6. I note that the Secretary of State, who initially issued a direction preventing the local authority from granting planning permission, cogitated the matter for some eight months and came to the conclusion that there were no reasons why he should call the case in for his own consideration, notwithstanding that the Council planned to grant planning permission.
7. So far as the substantive case is concerned I refuse permission to appeal because I do not regard the case as having a real prospect of success at the end of the day.
8. The point is made by Keene LJ that from the point of view of the unfortunate resident whether there is a 400-limitation or not really makes no difference. To that the riposte is made by the indefatigable Mr Richard Buxton and Mr Harwood that public challenges to public authority decisions involve more than the private interests of the challenger and of course in broad terms that is true. But nonetheless the court has to take an overall view at the end of the day, and I agree with the views of the judge below and of Keene LJ that there really is no real prospect of a successful appeal.
9. I turn now to the second point which relates to costs awarded by the judge. There is no objection in principle to the award of costs but there are two matters which it is said raise a point of some general importance and are worthy of the consideration of the full court. I do propose to give permission to advance that costs challenge because there does seem to me to be a good reason why the appeal should be heard. It raises two points which are of much greater significance than the instant case. Had they been confined to the instant case I would have been much more hesitant because the total amount at stake I am told is something in the order of £6,000. The two points are these. One is that the judge has awarded costs to be paid by the losing party to the winning party in respect of costs incurred by the winning party prior to the grant of permission to move for judicial review. This is something that can happen frequently now that there are provisions whereby any person who wishes to challenge a decision of an authority has to send the application to the authority for comment initially. That in general I imagine will involve some costs, occasionally significant costs, and the judge in the present case has awarded those costs although he did not award the costs of the actual hearing for permission. This seems to me to raise a point of some general importance.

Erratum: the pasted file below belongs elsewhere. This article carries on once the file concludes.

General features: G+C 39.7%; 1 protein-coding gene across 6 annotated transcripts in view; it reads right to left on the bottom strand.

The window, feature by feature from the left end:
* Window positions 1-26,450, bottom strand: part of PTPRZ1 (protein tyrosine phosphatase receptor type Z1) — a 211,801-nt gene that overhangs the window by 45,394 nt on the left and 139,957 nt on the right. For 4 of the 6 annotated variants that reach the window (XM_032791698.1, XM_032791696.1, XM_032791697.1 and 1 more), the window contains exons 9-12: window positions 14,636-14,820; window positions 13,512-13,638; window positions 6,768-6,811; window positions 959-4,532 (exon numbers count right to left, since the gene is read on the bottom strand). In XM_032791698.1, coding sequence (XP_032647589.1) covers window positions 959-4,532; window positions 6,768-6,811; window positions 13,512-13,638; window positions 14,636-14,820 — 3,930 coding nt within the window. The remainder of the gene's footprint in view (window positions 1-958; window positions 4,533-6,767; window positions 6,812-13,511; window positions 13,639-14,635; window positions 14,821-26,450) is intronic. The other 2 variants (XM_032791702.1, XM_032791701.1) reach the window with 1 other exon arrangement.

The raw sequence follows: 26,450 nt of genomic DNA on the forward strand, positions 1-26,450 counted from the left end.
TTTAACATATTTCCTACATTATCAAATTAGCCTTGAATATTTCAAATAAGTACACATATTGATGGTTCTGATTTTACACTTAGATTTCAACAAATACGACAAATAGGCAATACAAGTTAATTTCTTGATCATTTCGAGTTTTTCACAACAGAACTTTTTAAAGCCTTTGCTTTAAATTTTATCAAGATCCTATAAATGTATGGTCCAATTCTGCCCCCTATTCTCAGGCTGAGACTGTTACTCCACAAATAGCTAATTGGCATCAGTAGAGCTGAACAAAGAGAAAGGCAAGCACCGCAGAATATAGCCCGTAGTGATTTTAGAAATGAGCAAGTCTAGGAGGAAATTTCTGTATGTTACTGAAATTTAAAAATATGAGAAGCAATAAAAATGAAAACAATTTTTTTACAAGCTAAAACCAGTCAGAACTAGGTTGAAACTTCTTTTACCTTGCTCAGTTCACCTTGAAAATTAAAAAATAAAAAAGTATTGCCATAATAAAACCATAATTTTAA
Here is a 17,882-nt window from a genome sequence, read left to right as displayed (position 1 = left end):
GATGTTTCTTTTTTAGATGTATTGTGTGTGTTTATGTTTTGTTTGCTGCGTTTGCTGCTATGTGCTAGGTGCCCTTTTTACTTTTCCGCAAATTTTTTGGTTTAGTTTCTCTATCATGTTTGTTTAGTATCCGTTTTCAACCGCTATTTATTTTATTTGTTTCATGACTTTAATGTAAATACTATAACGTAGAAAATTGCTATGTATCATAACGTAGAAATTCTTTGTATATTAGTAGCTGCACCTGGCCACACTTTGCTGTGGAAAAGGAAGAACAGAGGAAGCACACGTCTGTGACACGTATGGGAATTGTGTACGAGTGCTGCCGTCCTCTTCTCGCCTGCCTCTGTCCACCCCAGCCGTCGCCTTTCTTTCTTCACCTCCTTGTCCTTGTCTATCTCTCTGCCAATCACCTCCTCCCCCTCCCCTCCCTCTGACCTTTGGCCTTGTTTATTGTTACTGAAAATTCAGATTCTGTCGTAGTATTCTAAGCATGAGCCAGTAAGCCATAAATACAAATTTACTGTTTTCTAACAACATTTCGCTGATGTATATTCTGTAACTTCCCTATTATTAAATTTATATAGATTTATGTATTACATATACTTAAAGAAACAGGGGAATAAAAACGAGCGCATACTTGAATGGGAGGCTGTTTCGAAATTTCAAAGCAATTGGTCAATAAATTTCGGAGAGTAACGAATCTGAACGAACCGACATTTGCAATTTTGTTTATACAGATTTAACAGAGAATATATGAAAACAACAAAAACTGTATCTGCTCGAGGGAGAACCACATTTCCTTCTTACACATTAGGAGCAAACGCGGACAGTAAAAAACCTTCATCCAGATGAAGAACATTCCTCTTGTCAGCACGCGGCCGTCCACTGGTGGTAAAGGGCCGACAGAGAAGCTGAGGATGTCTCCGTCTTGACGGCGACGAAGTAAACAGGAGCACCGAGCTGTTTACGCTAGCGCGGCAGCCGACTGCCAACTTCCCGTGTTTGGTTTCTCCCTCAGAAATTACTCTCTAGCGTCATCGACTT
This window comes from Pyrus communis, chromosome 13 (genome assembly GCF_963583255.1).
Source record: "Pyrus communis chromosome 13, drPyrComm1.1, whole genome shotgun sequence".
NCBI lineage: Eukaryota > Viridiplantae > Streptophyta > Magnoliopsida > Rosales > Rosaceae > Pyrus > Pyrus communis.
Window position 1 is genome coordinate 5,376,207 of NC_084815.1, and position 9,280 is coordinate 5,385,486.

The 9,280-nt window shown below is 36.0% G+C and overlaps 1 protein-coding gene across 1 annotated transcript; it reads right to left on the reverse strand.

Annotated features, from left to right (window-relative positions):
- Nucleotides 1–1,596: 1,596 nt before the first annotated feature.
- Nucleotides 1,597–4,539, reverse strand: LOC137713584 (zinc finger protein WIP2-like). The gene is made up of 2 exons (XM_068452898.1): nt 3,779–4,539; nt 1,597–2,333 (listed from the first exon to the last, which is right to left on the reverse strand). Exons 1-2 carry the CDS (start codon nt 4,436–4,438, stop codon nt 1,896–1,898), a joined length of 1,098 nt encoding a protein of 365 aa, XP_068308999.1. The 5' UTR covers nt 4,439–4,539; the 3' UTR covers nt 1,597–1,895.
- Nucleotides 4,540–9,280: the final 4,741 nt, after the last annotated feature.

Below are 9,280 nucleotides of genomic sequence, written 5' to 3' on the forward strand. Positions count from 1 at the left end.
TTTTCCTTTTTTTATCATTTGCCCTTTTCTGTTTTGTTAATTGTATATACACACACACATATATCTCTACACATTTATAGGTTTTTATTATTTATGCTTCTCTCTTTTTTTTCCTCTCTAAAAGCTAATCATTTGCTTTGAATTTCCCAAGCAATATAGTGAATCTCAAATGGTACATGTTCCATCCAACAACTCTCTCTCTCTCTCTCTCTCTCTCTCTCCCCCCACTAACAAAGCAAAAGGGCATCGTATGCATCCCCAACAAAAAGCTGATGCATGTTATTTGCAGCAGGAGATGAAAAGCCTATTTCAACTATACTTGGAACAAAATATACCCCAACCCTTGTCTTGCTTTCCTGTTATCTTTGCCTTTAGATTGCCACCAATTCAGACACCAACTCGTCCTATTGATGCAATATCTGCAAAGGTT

10. The second point concerns the charging rates of the solicitors. The point being made here is that the judge has allowed a charging rate of city solicitors to be given to the local authority and, it is said, has breached the indemnity principle because the appropriate amount charged internally is likely to be less than the amount that is being awarded by the judge. The task of the court is not made any easier because the no doubt busy director of law and administration has not chosen to reply to Mr Buxton's letter asking for details of the internal charging system. As I say I think these two points are points of some significance.
11. I ought to say this, however, that while they are of some significance to the world at large if the amount at stake is £6,000 the parties may well decide that it is not a very sensible use of their time and resources to litigate them in the Court of Appeal, thus incurring further costs which might very well come to £6,000 in themselves; but that is a matter for the parties.
12. If the case comes on for hearing I would not expect it to last for more than an hour or so, but it should be a three-judge court.
(Application for permission to appeal refused; application for permission to quash refused; permission granted to appeal costs order).